BME280 vs TMP36

There have been a few posts on here about differences in readings from BME280s and some general reliability issues. I tried a comparison between three BME280s and two TMP36s and thought the result might be of general interest.

I’ve been building three temperature sensors to dot around the house, with small ePaper displays. Still on breadboard, they have been sitting on my monitor stand for months and I have noticed a regular difference of about 1 degree C between two of them. Wondering if a TMP36 would be more reliable, I added a couple of them to two of the devices with a BME280 and graphed the results. What I have found has been surprisingly consistent. I also grouped them tighter together on my desk further away from the heat of monitors and PCs.

For the BME280, I’m using the Adafruit_BME280 library, and for the TMP36, it is connected to an analog port, then uses the following code to read:

    float temp  = bme.readTemperature();    

    // Read the TMP36
    float tmpr = analogRead(TEMP); // Raw reading
    float tmpv = (tmpr * 3.3) / 4095.0;    // Convert to voltage
    tmpTemp = (tmpv - 0.5)*100;
    
    float tmpDiff = temp-tmpTemp;

I calculate the difference in temperature between the two devices to see if it is consistent.

The graph after a day is:

One TMP36 read consistently higher than the other. Out of the 5 temperature sensing devices, one was always the highest (in green) and one was always the lowest (in yellow). The difference was about 2 degrees. The biggest difference in the BME280s was about 0.7 degrees, making up the blue, grey and purple lines in the middle.

On the same Particle device, one TMP36 was consistently 0.5-1 degree higher than the BME280, while on the other one the difference was anywhere between 1 and 2.5 degrees lower, with 1.5 degrees lower being the most common difference.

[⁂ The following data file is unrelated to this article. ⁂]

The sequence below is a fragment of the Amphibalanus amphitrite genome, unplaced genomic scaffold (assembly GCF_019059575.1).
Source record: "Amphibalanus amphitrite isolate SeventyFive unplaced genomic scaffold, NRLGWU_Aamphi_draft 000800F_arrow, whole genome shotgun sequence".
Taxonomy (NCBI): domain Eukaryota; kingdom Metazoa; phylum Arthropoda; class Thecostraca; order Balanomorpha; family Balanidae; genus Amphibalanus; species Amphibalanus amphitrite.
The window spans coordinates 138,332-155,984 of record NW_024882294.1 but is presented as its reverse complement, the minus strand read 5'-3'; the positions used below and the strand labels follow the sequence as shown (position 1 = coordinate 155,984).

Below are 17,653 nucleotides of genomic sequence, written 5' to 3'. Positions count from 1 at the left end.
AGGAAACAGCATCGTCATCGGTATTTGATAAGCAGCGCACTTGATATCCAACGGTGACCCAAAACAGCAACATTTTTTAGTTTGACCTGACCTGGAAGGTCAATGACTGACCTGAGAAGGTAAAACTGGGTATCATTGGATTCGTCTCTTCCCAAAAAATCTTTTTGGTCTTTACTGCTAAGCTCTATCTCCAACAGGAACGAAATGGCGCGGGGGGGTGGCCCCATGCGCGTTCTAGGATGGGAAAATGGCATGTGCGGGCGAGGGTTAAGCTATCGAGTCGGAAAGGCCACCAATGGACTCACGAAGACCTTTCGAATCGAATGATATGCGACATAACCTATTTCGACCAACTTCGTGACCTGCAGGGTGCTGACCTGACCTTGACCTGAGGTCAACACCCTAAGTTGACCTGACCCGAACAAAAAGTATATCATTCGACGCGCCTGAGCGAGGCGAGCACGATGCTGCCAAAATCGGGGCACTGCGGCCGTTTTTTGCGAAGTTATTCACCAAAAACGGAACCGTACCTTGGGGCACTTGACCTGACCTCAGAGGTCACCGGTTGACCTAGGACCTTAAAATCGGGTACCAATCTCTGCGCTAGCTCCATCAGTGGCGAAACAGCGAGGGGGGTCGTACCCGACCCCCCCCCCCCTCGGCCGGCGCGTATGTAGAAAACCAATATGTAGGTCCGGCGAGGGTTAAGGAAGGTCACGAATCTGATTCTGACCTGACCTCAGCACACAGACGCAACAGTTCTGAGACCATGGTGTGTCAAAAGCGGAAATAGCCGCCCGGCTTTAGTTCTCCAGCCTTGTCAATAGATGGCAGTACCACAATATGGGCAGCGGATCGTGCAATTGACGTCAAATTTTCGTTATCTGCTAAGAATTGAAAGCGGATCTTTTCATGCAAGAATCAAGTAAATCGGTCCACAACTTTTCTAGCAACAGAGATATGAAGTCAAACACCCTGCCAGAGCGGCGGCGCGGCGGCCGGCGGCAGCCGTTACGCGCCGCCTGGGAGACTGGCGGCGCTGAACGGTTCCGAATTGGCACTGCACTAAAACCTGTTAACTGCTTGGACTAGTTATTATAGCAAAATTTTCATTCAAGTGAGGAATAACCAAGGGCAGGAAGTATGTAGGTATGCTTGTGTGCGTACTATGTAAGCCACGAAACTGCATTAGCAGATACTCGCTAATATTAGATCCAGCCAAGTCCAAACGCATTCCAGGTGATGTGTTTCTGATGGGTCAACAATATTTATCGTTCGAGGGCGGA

My conclusions are that each device is (as specified) within a certain percentage of the exact temperature. Read high or read low, whatever the difference it is, it sticks to it. With one TMP36 higher and one lower, the TMP36 does not seem to be any better or more accurate than the BME280. The BME280s are far more consistent between each other. Some people have said they can report a little high. If that is true they all seem to report high by the same amount. Calibrating with a TMP36 isn’t going to help and you probably need a much higher quality sensor.

If you are trying to decide between them, then it comes down to a cost & functionality decision as the BME280 also measures pressure and humidity. However I have had two BME280 units go quite erratic before failing. The TMP36 is more moisture resistant and I think you can get it in a waterproof package.

My initial issue that I noticed a regular 1-1.5 degree difference in the two BME280s, it turns out after this experiment that one part of my monitor stand really is that much hotter over quite a small space. I should have just swapped over their locations!

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Nice analysis! I use both sensors. Also worth noting:

  • The BME280 is very tiny with a lot of pins and kind of a pain to reflow solder. Connecting by I2C is handy because it’s a shared bus.
  • The TMP36 in the SOT-23-5 package is way easier to solder, and does not require a software library to read the temperature. It’s also inexpensive.

Great job and thanks for sharing !

I’ll add that I liked the TMP37 over the TMP36 for applications where freezing wasn’t expected.
I cant find my validation trial results, but the 37’s grouped tighter for me (verses 36’s).
But since there’s no offset, the 37’s are no good if you approach freezing temp.

@DaveH Awesome analysis, thank you!

I use the TMP36 on my carrier boards to monitor the temperature inside my enclosures. This is important in outdoor applications where you need to ensure you are in the safe range for LiPO charging. In my use case, exact accuracy is not as important.

Still, you got me thinking that using the BME280 would enable me to also monitor humidity inside the enclosure and alert if water is getting in…

Thanks again!

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@chipmc good idea on water intrusion.